Smallpox was one of the scourges of the 17th and 18th centuries. The list of symptoms is thoroughly pleasant – large pustules all over your skin that are more or less guaranteed to scar, terrible fever, and vomiting. (The disease is extinct now aside from samples kept in laboratories – yet another reason to be glad we live in this modern age.)
Inoculation for smallpox in America began sometime in the early 1720s in Boston, when a preacher named Cotton Mather found out about the idea from one of his slaves. the method was simple, if rather disgusting – you find someone who had a mild case of the disease, then grind up parts of their sores, and put it under the skin of the person being inoculated (generally in a scratch between the thumb and forefinger). The second person would get a less severe form of the disease, and afterward will be immune for about 10 years.
Statistically speaking, inoculation worked, but it wasn't without its drawbacks. Smallpox in any form was extremely dangerous, and people regularly died from being inoculated. also, because inoculating people was essentially infecting them with the disease there was always the chance that they could cause an outbreak. (A case of the cure being worse than the disease.)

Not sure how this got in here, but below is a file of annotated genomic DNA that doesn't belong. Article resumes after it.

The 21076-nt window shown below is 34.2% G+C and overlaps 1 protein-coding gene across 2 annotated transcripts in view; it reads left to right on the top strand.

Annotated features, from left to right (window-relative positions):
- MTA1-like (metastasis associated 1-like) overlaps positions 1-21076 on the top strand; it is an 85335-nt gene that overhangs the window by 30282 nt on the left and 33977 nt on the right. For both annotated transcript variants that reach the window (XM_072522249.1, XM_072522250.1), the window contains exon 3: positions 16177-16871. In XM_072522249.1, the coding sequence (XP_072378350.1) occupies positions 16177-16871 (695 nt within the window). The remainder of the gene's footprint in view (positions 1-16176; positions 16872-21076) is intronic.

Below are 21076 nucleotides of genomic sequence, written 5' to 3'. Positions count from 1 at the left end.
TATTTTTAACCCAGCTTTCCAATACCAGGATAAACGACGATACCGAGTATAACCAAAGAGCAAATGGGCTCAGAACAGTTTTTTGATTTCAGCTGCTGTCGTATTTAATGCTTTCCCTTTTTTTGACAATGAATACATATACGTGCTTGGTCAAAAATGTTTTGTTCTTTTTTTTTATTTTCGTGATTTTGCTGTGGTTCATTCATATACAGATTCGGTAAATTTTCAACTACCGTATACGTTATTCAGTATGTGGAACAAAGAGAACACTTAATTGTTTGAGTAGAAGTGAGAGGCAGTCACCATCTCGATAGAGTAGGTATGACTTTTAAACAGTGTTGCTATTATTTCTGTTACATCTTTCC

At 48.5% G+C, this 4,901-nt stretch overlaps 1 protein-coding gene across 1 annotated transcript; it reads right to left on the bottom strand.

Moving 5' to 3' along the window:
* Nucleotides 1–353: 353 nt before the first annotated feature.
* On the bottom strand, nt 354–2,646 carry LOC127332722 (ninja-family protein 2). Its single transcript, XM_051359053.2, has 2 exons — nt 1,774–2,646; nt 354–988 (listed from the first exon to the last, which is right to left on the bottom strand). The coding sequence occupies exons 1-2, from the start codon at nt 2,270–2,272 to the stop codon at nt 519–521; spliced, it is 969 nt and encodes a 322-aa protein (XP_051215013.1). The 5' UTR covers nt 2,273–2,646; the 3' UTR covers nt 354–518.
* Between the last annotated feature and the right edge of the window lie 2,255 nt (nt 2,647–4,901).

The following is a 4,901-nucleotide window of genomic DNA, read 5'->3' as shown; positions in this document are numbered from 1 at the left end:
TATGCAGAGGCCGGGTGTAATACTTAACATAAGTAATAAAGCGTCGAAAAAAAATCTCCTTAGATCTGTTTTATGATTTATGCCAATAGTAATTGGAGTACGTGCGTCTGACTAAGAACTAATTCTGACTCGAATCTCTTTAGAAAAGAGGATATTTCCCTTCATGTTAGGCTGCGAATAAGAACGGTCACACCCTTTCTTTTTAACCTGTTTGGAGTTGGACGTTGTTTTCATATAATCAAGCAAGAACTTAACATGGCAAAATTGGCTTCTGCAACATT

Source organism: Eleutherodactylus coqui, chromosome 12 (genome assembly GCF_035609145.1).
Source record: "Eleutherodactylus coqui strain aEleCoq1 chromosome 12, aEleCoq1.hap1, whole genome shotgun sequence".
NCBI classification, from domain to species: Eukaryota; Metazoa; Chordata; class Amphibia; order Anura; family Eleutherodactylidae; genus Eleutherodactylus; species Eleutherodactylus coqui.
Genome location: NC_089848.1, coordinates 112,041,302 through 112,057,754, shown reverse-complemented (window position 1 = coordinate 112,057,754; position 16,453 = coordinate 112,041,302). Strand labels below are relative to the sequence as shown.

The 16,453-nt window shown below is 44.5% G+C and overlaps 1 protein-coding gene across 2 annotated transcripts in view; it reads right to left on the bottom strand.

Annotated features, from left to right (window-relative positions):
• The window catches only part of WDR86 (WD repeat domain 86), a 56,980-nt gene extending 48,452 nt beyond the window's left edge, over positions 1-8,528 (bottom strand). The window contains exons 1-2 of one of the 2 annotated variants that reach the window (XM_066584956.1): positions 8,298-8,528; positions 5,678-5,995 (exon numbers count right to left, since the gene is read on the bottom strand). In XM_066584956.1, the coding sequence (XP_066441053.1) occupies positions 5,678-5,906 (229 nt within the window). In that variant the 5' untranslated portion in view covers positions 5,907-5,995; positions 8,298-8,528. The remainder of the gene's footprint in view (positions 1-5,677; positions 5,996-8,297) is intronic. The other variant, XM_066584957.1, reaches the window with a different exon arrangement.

It wasn't until 1796 that a less dangerous form of vaccination was introduced. A British doctor – of course he was British – named Edward Jenner discovered that being infected with cowpox (which was non-lethal) would give immunity to smallpox as well. Jenner had made this discovery by infecting a young boy with cowpox, and then trying to infect him with smallpox (in the name of science, I'm sure the child would have been delighted to know). Given his methods, it's not surprising Jenner's findings were frowned upon by the medical establishment, and cowpox-based vaccination didn't see wide use until sometime after 1800.